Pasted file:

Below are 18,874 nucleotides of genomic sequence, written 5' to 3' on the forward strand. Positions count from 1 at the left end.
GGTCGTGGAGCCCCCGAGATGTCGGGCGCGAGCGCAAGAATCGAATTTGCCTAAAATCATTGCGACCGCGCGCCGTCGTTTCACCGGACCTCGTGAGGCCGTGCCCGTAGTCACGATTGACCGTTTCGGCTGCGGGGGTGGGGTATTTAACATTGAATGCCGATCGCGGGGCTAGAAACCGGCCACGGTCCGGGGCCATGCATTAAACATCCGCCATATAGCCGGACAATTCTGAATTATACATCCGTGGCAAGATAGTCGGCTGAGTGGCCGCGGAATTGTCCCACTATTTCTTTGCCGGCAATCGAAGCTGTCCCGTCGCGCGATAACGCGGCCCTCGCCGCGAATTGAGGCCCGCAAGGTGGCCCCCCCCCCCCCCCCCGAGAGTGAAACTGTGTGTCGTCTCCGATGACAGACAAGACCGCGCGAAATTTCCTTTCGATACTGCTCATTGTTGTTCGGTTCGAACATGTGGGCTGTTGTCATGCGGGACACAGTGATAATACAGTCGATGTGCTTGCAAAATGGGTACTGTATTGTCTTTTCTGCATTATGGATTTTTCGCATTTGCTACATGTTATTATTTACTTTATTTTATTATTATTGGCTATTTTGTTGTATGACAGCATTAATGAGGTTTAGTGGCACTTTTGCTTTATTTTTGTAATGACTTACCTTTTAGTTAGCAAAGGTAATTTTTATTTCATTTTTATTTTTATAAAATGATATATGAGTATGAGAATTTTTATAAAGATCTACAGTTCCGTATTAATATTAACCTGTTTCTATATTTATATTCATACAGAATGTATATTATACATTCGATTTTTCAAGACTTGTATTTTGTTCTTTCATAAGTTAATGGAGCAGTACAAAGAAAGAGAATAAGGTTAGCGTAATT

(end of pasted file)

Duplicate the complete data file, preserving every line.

Below are 18,874 nucleotides of genomic sequence, written 5' to 3' on the forward strand. Positions count from 1 at the left end.
GGTCGTGGAGCCCCCGAGATGTCGGGCGCGAGCGCAAGAATCGAATTTGCCTAAAATCATTGCGACCGCGCGCCGTCGTTTCACCGGACCTCGTGAGGCCGTGCCCGTAGTCACGATTGACCGTTTCGGCTGCGGGGGTGGGGTATTTAACATTGAATGCCGATCGCGGGGCTAGAAACCGGCCACGGTCCGGGGCCATGCATTAAACATCCGCCATATAGCCGGACAATTCTGAATTATACATCCGTGGCAAGATAGTCGGCTGAGTGGCCGCGGAATTGTCCCACTATTTCTTTGCCGGCAATCGAAGCTGTCCCGTCGCGCGATAACGCGGCCCTCGCCGCGAATTGAGGCCCGCAAGGTGGCCCCCCCCCCCCCCCCCGAGAGTGAAACTGTGTGTCGTCTCCGATGACAGACAAGACCGCGCGAAATTTCCTTTCGATACTGCTCATTGTTGTTCGGTTCGAACATGTGGGCTGTTGTCATGCGGGACACAGTGATAATACAGTCGATGTGCTTGCAAAATGGGTACTGTATTGTCTTTTCTGCATTATGGATTTTTCGCATTTGCTACATGTTATTATTTACTTTATTTTATTATTATTGGCTATTTTGTTGTATGACAGCATTAATGAGGTTTAGTGGCACTTTTGCTTTATTTTTGTAATGACTTACCTTTTAGTTAGCAAAGGTAATTTTTATTTCATTTTTATTTTTATAAAATGATATATGAGTATGAGAATTTTTATAAAGATCTACAGTTCCGTATTAATATTAACCTGTTTCTATATTTATATTCATACAGAATGTATATTATACATTCGATTTTTCAAGACTTGTATTTTGTTCTTTCATAAGTTAATGGAGCAGTACAAAGAAAGAGAATAAGGTTAGCGTAATT